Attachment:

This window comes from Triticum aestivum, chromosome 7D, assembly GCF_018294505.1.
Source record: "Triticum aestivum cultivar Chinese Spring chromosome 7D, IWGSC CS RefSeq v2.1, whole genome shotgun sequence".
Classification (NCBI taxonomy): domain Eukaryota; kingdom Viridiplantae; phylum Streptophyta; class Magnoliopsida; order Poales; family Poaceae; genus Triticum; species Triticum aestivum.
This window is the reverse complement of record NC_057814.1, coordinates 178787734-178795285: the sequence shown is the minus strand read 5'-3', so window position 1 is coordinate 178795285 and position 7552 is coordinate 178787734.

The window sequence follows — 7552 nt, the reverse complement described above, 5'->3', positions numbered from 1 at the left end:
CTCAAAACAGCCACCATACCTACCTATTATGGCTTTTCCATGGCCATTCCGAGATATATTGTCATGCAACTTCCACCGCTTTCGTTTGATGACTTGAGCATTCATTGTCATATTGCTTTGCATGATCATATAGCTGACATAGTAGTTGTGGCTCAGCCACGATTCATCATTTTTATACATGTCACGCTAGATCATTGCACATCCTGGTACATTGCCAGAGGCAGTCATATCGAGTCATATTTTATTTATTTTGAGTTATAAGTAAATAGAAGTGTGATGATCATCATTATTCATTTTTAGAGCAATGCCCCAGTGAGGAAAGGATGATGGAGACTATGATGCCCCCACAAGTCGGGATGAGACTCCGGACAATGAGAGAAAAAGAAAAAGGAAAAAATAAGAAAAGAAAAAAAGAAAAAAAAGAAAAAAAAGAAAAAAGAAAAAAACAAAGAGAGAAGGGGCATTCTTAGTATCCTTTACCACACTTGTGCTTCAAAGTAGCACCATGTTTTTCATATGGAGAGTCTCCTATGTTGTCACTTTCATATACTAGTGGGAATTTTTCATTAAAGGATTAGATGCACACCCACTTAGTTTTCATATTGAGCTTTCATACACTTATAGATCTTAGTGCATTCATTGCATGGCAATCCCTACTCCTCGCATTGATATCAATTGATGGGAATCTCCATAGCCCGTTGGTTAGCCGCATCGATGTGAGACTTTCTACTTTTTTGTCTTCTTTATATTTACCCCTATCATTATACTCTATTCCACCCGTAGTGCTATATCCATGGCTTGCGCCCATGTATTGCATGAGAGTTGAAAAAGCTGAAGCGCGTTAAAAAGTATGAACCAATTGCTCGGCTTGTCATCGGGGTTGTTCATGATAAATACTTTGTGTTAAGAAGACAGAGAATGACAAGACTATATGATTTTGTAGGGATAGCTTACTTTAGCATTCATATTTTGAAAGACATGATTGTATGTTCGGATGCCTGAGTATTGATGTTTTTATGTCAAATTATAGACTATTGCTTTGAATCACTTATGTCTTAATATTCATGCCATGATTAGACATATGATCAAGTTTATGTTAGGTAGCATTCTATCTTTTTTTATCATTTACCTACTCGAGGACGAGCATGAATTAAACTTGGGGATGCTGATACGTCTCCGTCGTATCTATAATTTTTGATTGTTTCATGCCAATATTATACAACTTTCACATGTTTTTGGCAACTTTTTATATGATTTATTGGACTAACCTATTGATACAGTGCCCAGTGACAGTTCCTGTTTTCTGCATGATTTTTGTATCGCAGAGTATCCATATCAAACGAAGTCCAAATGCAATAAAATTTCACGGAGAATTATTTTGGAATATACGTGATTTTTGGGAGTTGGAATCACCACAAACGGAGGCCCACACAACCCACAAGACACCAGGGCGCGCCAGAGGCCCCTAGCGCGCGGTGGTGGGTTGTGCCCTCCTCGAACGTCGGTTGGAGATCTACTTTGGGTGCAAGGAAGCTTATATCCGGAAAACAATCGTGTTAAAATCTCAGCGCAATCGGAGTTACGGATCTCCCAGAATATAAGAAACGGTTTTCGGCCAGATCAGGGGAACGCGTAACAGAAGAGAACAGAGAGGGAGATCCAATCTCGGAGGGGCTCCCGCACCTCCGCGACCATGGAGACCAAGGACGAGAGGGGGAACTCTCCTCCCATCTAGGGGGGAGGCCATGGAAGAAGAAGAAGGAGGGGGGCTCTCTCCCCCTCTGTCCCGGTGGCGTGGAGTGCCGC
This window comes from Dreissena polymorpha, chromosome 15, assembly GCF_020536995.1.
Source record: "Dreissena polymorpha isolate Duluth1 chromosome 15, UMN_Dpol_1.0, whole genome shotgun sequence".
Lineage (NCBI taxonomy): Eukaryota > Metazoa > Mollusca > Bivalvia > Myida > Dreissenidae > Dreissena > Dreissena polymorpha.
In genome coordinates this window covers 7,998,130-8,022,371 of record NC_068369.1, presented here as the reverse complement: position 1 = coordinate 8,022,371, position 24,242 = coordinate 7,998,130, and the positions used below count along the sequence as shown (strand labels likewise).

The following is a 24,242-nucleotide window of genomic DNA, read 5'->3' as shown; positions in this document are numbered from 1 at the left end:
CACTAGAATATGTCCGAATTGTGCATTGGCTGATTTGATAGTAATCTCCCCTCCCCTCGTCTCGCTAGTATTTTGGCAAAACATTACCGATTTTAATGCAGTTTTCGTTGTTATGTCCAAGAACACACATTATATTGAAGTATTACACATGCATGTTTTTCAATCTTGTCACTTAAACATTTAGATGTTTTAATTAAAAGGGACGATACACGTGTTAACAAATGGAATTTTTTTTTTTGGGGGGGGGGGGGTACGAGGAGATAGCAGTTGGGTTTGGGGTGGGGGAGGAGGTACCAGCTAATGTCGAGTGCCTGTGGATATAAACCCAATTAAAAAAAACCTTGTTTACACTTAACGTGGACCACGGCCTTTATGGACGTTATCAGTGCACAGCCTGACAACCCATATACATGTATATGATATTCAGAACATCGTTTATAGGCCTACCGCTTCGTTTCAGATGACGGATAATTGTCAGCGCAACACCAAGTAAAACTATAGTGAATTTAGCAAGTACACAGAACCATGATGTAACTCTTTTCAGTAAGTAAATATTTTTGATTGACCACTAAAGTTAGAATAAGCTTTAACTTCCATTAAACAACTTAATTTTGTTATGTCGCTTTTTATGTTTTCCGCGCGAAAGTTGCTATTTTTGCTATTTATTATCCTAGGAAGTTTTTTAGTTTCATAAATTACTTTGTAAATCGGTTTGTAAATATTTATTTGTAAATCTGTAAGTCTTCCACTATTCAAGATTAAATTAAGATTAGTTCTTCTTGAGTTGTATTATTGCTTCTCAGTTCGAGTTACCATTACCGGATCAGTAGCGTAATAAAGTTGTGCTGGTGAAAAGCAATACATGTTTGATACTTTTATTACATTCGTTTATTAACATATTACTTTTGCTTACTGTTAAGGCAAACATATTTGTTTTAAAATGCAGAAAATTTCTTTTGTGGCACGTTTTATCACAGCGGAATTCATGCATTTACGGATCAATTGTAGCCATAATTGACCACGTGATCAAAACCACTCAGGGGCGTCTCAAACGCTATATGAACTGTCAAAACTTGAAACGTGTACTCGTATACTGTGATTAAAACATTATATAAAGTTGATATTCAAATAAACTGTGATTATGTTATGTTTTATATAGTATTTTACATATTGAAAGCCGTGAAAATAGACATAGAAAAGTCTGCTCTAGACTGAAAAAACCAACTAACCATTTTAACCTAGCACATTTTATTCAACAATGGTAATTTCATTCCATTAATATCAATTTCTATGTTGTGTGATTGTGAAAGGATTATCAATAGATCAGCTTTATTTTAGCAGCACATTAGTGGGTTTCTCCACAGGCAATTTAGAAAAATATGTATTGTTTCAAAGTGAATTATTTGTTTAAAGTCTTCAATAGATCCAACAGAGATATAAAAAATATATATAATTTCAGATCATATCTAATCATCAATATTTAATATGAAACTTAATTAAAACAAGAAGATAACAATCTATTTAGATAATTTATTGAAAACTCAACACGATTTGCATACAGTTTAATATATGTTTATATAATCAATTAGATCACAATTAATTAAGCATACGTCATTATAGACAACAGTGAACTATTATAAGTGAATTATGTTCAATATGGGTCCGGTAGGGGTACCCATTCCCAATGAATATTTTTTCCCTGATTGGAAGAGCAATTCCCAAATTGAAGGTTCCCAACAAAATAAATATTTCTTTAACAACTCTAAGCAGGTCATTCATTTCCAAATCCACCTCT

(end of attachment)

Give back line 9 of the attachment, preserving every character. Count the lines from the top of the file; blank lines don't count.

Lineage (NCBI taxonomy): Eukaryota > Metazoa > Mollusca > Bivalvia > Myida > Dreissenidae > Dreissena > Dreissena polymorpha.